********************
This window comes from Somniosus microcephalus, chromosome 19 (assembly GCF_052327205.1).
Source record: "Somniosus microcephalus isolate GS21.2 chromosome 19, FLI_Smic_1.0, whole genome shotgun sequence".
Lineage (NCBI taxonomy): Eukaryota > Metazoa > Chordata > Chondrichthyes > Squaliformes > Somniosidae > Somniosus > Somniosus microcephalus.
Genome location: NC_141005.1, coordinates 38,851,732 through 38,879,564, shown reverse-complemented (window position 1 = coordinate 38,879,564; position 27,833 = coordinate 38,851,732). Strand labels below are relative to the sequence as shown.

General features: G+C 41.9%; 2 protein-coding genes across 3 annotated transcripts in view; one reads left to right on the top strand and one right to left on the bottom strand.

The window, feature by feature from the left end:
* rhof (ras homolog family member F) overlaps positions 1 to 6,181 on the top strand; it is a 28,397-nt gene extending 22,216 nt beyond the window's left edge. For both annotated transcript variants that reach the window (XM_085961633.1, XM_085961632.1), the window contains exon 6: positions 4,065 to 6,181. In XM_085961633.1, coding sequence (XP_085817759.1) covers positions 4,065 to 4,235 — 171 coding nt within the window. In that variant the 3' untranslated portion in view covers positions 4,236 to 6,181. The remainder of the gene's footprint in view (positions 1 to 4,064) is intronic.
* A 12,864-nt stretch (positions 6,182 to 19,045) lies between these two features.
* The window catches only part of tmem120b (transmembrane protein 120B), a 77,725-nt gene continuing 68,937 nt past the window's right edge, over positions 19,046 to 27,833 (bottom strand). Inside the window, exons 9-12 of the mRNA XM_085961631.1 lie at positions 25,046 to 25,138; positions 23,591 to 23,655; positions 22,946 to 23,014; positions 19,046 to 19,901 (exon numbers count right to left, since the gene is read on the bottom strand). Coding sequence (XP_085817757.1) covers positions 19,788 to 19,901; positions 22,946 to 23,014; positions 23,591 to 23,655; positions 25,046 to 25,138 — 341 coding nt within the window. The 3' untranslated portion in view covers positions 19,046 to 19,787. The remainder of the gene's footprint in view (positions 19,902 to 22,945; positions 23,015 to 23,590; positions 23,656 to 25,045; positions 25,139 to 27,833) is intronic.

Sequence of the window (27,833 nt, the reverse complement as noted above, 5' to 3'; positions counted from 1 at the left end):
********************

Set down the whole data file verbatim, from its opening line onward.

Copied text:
This window comes from Somniosus microcephalus, chromosome 19 (assembly GCF_052327205.1).
Source record: "Somniosus microcephalus isolate GS21.2 chromosome 19, FLI_Smic_1.0, whole genome shotgun sequence".
Lineage (NCBI taxonomy): Eukaryota > Metazoa > Chordata > Chondrichthyes > Squaliformes > Somniosidae > Somniosus > Somniosus microcephalus.
Genome location: NC_141005.1, coordinates 38,851,732 through 38,879,564, shown reverse-complemented (window position 1 = coordinate 38,879,564; position 27,833 = coordinate 38,851,732). Strand labels below are relative to the sequence as shown.

General features: G+C 41.9%; 2 protein-coding genes across 3 annotated transcripts in view; one reads left to right on the top strand and one right to left on the bottom strand.

The window, feature by feature from the left end:
* rhof (ras homolog family member F) overlaps positions 1 to 6,181 on the top strand; it is a 28,397-nt gene extending 22,216 nt beyond the window's left edge. For both annotated transcript variants that reach the window (XM_085961633.1, XM_085961632.1), the window contains exon 6: positions 4,065 to 6,181. In XM_085961633.1, coding sequence (XP_085817759.1) covers positions 4,065 to 4,235 — 171 coding nt within the window. In that variant the 3' untranslated portion in view covers positions 4,236 to 6,181. The remainder of the gene's footprint in view (positions 1 to 4,064) is intronic.
* A 12,864-nt stretch (positions 6,182 to 19,045) lies between these two features.
* The window catches only part of tmem120b (transmembrane protein 120B), a 77,725-nt gene continuing 68,937 nt past the window's right edge, over positions 19,046 to 27,833 (bottom strand). Inside the window, exons 9-12 of the mRNA XM_085961631.1 lie at positions 25,046 to 25,138; positions 23,591 to 23,655; positions 22,946 to 23,014; positions 19,046 to 19,901 (exon numbers count right to left, since the gene is read on the bottom strand). Coding sequence (XP_085817757.1) covers positions 19,788 to 19,901; positions 22,946 to 23,014; positions 23,591 to 23,655; positions 25,046 to 25,138 — 341 coding nt within the window. The 3' untranslated portion in view covers positions 19,046 to 19,787. The remainder of the gene's footprint in view (positions 19,902 to 22,945; positions 23,015 to 23,590; positions 23,656 to 25,045; positions 25,139 to 27,833) is intronic.

Sequence of the window (27,833 nt, the reverse complement as noted above, 5' to 3'; positions counted from 1 at the left end):